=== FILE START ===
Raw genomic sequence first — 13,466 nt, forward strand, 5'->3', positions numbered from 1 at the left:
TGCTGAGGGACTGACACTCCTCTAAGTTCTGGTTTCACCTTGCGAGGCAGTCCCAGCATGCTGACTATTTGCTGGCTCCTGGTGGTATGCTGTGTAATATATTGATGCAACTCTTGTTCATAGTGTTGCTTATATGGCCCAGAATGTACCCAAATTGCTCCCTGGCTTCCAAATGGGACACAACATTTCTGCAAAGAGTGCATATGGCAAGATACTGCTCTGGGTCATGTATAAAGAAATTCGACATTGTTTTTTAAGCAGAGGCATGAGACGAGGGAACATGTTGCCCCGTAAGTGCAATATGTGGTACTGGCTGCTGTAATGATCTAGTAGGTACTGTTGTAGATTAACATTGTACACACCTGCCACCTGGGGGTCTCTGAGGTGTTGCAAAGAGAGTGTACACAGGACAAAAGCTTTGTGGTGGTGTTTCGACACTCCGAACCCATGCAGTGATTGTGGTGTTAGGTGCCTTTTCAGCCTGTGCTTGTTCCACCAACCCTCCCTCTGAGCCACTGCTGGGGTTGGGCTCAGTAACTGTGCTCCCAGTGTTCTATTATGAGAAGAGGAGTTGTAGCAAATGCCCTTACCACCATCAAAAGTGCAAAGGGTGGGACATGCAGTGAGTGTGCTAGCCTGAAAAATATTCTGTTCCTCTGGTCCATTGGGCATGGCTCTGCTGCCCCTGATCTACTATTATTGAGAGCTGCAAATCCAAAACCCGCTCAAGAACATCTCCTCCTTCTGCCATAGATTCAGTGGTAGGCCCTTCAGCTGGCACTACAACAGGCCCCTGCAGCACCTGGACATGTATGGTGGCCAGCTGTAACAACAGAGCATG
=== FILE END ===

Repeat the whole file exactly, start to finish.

Raw genomic sequence first — 13,466 nt, forward strand, 5'->3', positions numbered from 1 at the left:
TGCTGAGGGACTGACACTCCTCTAAGTTCTGGTTTCACCTTGCGAGGCAGTCCCAGCATGCTGACTATTTGCTGGCTCCTGGTGGTATGCTGTGTAATATATTGATGCAACTCTTGTTCATAGTGTTGCTTATATGGCCCAGAATGTACCCAAATTGCTCCCTGGCTTCCAAATGGGACACAACATTTCTGCAAAGAGTGCATATGGCAAGATACTGCTCTGGGTCATGTATAAAGAAATTCGACATTGTTTTTTAAGCAGAGGCATGAGACGAGGGAACATGTTGCCCCGTAAGTGCAATATGTGGTACTGGCTGCTGTAATGATCTAGTAGGTACTGTTGTAGATTAACATTGTACACACCTGCCACCTGGGGGTCTCTGAGGTGTTGCAAAGAGAGTGTACACAGGACAAAAGCTTTGTGGTGGTGTTTCGACACTCCGAACCCATGCAGTGATTGTGGTGTTAGGTGCCTTTTCAGCCTGTGCTTGTTCCACCAACCCTCCCTCTGAGCCACTGCTGGGGTTGGGCTCAGTAACTGTGCTCCCAGTGTTCTATTATGAGAAGAGGAGTTGTAGCAAATGCCCTTACCACCATCAAAAGTGCAAAGGGTGGGACATGCAGTGAGTGTGCTAGCCTGAAAAATATTCTGTTCCTCTGGTCCATTGGGCATGGCTCTGCTGCCCCTGATCTACTATTATTGAGAGCTGCAAATCCAAAACCCGCTCAAGAACATCTCCTCCTTCTGCCATAGATTCAGTGGTAGGCCCTTCAGCTGGCACTACAACAGGCCCCTGCAGCACCTGGACATGTATGGTGGCCAGCTGTAACAACAGAGCATG